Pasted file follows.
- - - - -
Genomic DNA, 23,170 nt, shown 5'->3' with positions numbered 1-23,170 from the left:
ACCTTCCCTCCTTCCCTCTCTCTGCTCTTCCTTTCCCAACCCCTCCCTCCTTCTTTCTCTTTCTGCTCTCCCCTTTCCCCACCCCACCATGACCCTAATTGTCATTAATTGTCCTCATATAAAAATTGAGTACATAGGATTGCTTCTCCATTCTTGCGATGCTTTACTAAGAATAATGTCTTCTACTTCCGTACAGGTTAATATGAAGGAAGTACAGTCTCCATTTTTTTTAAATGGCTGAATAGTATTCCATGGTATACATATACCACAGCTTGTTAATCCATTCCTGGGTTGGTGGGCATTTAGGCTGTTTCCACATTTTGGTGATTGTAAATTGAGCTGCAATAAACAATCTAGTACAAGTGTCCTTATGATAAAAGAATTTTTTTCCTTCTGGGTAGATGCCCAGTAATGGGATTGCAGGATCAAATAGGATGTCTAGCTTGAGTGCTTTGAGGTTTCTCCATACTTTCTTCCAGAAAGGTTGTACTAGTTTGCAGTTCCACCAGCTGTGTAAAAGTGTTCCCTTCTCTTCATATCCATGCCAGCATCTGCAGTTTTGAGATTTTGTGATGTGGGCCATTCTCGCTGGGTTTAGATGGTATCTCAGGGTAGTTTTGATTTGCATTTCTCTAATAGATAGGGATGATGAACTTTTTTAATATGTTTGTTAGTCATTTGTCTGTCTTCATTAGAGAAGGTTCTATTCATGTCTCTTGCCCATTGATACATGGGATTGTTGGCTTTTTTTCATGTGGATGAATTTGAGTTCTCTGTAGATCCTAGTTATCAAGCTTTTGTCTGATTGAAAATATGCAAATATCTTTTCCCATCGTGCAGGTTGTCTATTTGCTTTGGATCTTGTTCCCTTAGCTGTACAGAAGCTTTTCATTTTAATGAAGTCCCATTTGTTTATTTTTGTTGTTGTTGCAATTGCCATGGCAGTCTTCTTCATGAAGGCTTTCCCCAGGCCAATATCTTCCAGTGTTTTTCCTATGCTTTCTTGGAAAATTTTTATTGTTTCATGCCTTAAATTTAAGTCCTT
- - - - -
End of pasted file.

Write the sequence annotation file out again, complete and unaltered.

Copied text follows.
Genomic DNA, 23,170 nt, shown 5'->3' with positions numbered 1-23,170 from the left:
ACCTTCCCTCCTTCCCTCTCTCTGCTCTTCCTTTCCCAACCCCTCCCTCCTTCTTTCTCTTTCTGCTCTCCCCTTTCCCCACCCCACCATGACCCTAATTGTCATTAATTGTCCTCATATAAAAATTGAGTACATAGGATTGCTTCTCCATTCTTGCGATGCTTTACTAAGAATAATGTCTTCTACTTCCGTACAGGTTAATATGAAGGAAGTACAGTCTCCATTTTTTTTAAATGGCTGAATAGTATTCCATGGTATACATATACCACAGCTTGTTAATCCATTCCTGGGTTGGTGGGCATTTAGGCTGTTTCCACATTTTGGTGATTGTAAATTGAGCTGCAATAAACAATCTAGTACAAGTGTCCTTATGATAAAAGAATTTTTTTCCTTCTGGGTAGATGCCCAGTAATGGGATTGCAGGATCAAATAGGATGTCTAGCTTGAGTGCTTTGAGGTTTCTCCATACTTTCTTCCAGAAAGGTTGTACTAGTTTGCAGTTCCACCAGCTGTGTAAAAGTGTTCCCTTCTCTTCATATCCATGCCAGCATCTGCAGTTTTGAGATTTTGTGATGTGGGCCATTCTCGCTGGGTTTAGATGGTATCTCAGGGTAGTTTTGATTTGCATTTCTCTAATAGATAGGGATGATGAACTTTTTTAATATGTTTGTTAGTCATTTGTCTGTCTTCATTAGAGAAGGTTCTATTCATGTCTCTTGCCCATTGATACATGGGATTGTTGGCTTTTTTTCATGTGGATGAATTTGAGTTCTCTGTAGATCCTAGTTATCAAGCTTTTGTCTGATTGAAAATATGCAAATATCTTTTCCCATCGTGCAGGTTGTCTATTTGCTTTGGATCTTGTTCCCTTAGCTGTACAGAAGCTTTTCATTTTAATGAAGTCCCATTTGTTTATTTTTGTTGTTGTTGCAATTGCCATGGCAGTCTTCTTCATGAAGGCTTTCCCCAGGCCAATATCTTCCAGTGTTTTTCCTATGCTTTCTTGGAAAATTTTTATTGTTTCATGCCTTAAATTTAAGTCCTT